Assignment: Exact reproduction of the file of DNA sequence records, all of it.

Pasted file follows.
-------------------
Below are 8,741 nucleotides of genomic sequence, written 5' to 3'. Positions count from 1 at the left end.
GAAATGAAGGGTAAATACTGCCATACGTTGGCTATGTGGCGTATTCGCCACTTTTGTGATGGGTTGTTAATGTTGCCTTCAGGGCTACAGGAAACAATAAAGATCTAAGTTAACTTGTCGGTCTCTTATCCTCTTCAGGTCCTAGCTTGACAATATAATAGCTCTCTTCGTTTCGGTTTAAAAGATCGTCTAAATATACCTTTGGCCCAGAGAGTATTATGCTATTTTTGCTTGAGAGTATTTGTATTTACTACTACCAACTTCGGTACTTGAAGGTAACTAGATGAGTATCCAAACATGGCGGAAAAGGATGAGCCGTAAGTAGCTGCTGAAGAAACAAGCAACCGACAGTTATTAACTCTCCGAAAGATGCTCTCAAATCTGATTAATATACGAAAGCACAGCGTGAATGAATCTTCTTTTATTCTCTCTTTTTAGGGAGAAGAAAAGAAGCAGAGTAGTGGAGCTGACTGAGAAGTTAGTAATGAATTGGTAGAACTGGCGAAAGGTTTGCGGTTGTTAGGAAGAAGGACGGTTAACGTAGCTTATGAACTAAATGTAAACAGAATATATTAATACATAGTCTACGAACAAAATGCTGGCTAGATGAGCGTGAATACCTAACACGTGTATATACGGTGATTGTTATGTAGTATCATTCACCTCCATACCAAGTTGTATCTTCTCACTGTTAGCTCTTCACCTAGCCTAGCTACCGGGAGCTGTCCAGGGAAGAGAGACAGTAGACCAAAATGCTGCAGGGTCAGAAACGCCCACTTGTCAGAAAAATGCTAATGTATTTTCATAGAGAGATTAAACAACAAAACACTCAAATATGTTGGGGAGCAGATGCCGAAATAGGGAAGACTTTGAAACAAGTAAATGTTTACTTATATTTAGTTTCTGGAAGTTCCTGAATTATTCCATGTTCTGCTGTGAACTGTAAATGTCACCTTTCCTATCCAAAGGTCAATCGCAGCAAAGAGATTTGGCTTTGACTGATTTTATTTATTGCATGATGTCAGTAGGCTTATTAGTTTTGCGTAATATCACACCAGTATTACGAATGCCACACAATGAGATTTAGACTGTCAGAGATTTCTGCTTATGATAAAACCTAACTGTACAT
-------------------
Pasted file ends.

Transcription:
Below are 8,741 nucleotides of genomic sequence, written 5' to 3'. Positions count from 1 at the left end.
GAAATGAAGGGTAAATACTGCCATACGTTGGCTATGTGGCGTATTCGCCACTTTTGTGATGGGTTGTTAATGTTGCCTTCAGGGCTACAGGAAACAATAAAGATCTAAGTTAACTTGTCGGTCTCTTATCCTCTTCAGGTCCTAGCTTGACAATATAATAGCTCTCTTCGTTTCGGTTTAAAAGATCGTCTAAATATACCTTTGGCCCAGAGAGTATTATGCTATTTTTGCTTGAGAGTATTTGTATTTACTACTACCAACTTCGGTACTTGAAGGTAACTAGATGAGTATCCAAACATGGCGGAAAAGGATGAGCCGTAAGTAGCTGCTGAAGAAACAAGCAACCGACAGTTATTAACTCTCCGAAAGATGCTCTCAAATCTGATTAATATACGAAAGCACAGCGTGAATGAATCTTCTTTTATTCTCTCTTTTTAGGGAGAAGAAAAGAAGCAGAGTAGTGGAGCTGACTGAGAAGTTAGTAATGAATTGGTAGAACTGGCGAAAGGTTTGCGGTTGTTAGGAAGAAGGACGGTTAACGTAGCTTATGAACTAAATGTAAACAGAATATATTAATACATAGTCTACGAACAAAATGCTGGCTAGATGAGCGTGAATACCTAACACGTGTATATACGGTGATTGTTATGTAGTATCATTCACCTCCATACCAAGTTGTATCTTCTCACTGTTAGCTCTTCACCTAGCCTAGCTACCGGGAGCTGTCCAGGGAAGAGAGACAGTAGACCAAAATGCTGCAGGGTCAGAAACGCCCACTTGTCAGAAAAATGCTAATGTATTTTCATAGAGAGATTAAACAACAAAACACTCAAATATGTTGGGGAGCAGATGCCGAAATAGGGAAGACTTTGAAACAAGTAAATGTTTACTTATATTTAGTTTCTGGAAGTTCCTGAATTATTCCATGTTCTGCTGTGAACTGTAAATGTCACCTTTCCTATCCAAAGGTCAATCGCAGCAAAGAGATTTGGCTTTGACTGATTTTATTTATTGCATGATGTCAGTAGGCTTATTAGTTTTGCGTAATATCACACCAGTATTACGAATGCCACACAATGAGATTTAGACTGTCAGAGATTTCTGCTTATGATAAAACCTAACTGTACAT